Onion's perceived health benefits

The Onion’s perceived health benefits   

Article published in Better Farming Magazine (link)

 It’s time for farmers to think about planting more onions, says a University of Guelph researcher who is spearheading a new method to extract the humble vegetable’s most healthful ingredient.

   Suresh Neethirajan, principal investigator in the university’s Bionanotechnology Laboratory, says his engineering team’s research shows quercetin extractions from certain onions can kill colon cancer cells.    

   Quercetin is a flavonoid, an antioxidant thought to produce an anti-inflammatory effect and to benefit immune systems. Neethirajan says the university’s extraction process uses superheated high-pressure, steam-based water technology. Other techniques leave behind chemical residues that make extractions unfit to use as food additives or in biopharmaceutical compounds.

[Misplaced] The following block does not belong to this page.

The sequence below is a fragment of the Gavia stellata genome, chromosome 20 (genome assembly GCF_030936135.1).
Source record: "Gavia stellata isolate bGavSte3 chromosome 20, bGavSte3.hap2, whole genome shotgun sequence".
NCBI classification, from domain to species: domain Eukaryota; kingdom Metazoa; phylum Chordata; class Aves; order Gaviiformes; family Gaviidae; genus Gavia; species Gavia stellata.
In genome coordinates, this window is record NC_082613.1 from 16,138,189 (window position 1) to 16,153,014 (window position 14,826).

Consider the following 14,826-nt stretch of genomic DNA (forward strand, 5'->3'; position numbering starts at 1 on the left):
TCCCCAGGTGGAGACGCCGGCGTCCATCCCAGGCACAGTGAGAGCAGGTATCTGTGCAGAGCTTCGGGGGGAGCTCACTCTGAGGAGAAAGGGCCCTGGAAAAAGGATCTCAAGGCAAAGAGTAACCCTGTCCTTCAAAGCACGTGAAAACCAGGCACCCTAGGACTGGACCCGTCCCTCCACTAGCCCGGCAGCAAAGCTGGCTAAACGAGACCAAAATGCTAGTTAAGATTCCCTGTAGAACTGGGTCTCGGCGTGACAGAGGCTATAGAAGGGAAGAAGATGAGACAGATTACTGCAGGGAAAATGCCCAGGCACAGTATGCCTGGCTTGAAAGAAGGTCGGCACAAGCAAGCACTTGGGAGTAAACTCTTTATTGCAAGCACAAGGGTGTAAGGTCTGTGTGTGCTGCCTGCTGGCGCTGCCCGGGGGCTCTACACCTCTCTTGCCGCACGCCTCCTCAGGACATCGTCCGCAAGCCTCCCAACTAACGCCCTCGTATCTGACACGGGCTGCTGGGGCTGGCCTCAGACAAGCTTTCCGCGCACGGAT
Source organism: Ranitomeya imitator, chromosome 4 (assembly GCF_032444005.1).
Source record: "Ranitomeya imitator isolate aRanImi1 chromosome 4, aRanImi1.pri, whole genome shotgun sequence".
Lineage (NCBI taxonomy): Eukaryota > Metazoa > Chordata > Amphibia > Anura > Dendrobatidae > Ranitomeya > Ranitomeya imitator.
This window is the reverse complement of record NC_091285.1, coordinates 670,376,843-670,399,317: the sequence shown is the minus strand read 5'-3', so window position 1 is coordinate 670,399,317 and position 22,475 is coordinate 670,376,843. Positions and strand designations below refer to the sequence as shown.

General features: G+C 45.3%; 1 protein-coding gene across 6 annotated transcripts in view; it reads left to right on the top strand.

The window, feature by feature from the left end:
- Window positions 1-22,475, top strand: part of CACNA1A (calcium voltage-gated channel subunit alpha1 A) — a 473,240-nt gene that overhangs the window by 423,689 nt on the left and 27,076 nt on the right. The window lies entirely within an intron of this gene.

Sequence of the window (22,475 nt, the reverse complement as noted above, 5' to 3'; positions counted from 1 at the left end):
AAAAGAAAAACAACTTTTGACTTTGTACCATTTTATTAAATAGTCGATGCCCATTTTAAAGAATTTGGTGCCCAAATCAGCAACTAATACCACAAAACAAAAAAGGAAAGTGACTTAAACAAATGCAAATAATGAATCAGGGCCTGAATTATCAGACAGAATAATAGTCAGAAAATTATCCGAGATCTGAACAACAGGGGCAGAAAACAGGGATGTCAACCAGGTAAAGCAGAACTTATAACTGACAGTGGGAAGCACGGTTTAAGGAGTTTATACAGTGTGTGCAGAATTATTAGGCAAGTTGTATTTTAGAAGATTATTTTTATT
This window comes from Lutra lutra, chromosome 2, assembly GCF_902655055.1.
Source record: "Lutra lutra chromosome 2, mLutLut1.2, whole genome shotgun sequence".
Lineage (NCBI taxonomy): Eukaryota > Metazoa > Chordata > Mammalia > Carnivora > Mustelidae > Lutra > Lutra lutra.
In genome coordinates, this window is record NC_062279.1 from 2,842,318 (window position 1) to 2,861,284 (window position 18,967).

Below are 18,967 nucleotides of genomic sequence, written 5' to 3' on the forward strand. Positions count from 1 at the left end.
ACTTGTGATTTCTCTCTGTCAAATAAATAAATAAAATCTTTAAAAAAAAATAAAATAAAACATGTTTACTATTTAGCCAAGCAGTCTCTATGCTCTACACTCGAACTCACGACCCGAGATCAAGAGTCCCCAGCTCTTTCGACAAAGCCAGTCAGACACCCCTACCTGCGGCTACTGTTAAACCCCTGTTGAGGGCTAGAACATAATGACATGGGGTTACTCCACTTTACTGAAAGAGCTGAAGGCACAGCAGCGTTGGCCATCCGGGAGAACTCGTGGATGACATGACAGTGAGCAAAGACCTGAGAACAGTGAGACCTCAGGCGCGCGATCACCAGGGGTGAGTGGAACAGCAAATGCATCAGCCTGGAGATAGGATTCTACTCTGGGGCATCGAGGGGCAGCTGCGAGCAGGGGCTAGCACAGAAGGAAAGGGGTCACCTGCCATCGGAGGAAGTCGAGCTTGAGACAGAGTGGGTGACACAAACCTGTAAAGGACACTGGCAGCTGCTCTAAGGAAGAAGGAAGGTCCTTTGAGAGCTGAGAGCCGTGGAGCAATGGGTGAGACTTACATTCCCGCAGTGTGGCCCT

The university’s process doesn’t leave any harmful residues behind. The approach is ready to be taken into commercial production, he says. “We have established a proof of concept. We have a framework,” says Neethirajan.

   Jason Verkaik, who grows onions at his Carron Farms Ltd. in the Holland Marsh and is chair of the Ontario Fruit and Vegetable Growers’ Association, estimates Ontario producers grow 7,000-plus acres of onions. These vegetables supply the domestic market for most of the year and are also exported along the Eastern Seaboard. He says demand for onions has remained constant but will grow as Ontario populations with South and Southeast Asian and Middle and Far East roots grow.

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Bionanotechnology Laboratory
Suresh Neethirajan

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University of Guelph
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